Graduates of Historic Black Colleges and Universities (HBCUs) are proud alums, and with the release of the new Independent Lens film Tell Them We Are Rising [premiering Feb. 19 at 9pm; check local listings], which tells the 170 years—and rising—history of HBCUs, we found a few who were happy to tell their own stories of life on an HBCU campus.

These are just a sampling of the diverse voices who went to HBCUs, and we know many more of you will also happily share your own stories, so feel free to join in here or on our Facebook.


How did going to your HBCU and living on campus help prepare you for life outside of it?

“When I moved onto the campus at Howard I was only 17. It was a total shock living on my own but being on campus felt like a safe little community in the heart of a very big city. I got to explore life in D.C. while still being taken care of by the faculty and staff at Howard. Being a journalism student in D.C. was ideal. I had access to the best internships and career opportunities right at my ‘doorstep.’ I definitely credit Howard and D.C. with my current career success.”—Naima Pettigrew, Howard University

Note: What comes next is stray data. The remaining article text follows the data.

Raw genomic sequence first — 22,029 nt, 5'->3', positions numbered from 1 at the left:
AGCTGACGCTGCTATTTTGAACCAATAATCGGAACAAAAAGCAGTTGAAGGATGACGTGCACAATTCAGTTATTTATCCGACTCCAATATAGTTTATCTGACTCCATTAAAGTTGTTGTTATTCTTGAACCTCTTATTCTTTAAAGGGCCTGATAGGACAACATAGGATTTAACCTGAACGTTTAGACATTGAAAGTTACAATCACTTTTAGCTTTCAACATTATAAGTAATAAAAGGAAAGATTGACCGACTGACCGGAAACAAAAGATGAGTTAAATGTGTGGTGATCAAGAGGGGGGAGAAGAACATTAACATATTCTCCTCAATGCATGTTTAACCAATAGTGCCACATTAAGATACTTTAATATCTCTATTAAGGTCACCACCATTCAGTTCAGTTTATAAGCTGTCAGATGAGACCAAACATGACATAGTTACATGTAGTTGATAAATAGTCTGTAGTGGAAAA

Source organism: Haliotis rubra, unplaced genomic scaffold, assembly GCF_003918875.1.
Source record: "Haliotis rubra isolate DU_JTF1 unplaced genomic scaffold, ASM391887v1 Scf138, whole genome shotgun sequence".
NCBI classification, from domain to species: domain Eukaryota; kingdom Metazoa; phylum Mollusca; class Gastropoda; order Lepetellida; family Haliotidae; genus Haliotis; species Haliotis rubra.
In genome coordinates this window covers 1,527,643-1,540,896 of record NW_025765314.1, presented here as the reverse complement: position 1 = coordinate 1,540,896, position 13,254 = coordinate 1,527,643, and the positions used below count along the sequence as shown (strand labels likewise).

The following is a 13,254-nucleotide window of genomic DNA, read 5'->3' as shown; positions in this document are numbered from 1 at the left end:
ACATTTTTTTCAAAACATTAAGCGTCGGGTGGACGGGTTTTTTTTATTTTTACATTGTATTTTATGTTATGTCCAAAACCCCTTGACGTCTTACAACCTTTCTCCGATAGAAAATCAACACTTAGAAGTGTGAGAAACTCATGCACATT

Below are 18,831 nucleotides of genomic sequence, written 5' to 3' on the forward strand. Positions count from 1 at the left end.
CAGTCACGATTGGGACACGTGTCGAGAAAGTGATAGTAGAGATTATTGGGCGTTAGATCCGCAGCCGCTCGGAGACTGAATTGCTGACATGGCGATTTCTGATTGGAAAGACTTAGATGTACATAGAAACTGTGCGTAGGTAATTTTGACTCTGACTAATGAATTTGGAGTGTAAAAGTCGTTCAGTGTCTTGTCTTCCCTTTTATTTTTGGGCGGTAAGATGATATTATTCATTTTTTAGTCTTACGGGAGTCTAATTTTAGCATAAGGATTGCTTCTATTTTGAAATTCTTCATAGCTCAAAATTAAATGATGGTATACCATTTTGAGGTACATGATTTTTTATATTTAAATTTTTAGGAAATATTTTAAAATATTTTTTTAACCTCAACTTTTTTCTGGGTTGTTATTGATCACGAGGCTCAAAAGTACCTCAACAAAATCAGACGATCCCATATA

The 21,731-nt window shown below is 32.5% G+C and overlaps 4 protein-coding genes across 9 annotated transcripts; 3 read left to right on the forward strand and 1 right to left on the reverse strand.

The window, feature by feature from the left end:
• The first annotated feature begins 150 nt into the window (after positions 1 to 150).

“The first week of class was the realization of ‘I’m on my own.’ I remember being late to my first couple of classes because, at home, Mom and Dad were my alarm clock in high school. Now in college, it was all up to me and I failed at it for a couple of weeks. I can also say that living with roommates on campus prepared me for roommates off campus. I quickly understood that because I do certain things doesn’t mean the other person does it the way I do it.”—Billy Fountain, Delaware State

DeAnna Munn and sisters at Spelman
DeAnna Munn and sisters at Spelman

“‘To know your future you must know your past.’ Attending an HBCU for WOMEN helped me fully develop into the woman I am today by not only helping me to better understand my history but to understand my place in this world as a black woman. No one can teach you about being a woman other than a woman. No one can understand being a minority other than a minority.  I received the best of both worlds!  The curriculum included required classes, such as the African Diaspora of the World, which focused on the global movement of people from Africa, a topic minimally discussed in my prior education. I saw professors that looked like me, I meet alumnae doctors, lawyers, entrepreneurs, chemists, businesswomen that looked like me and were able to share their experiences with navigating throughout the world, post-college, that was critical to the choices I have made today.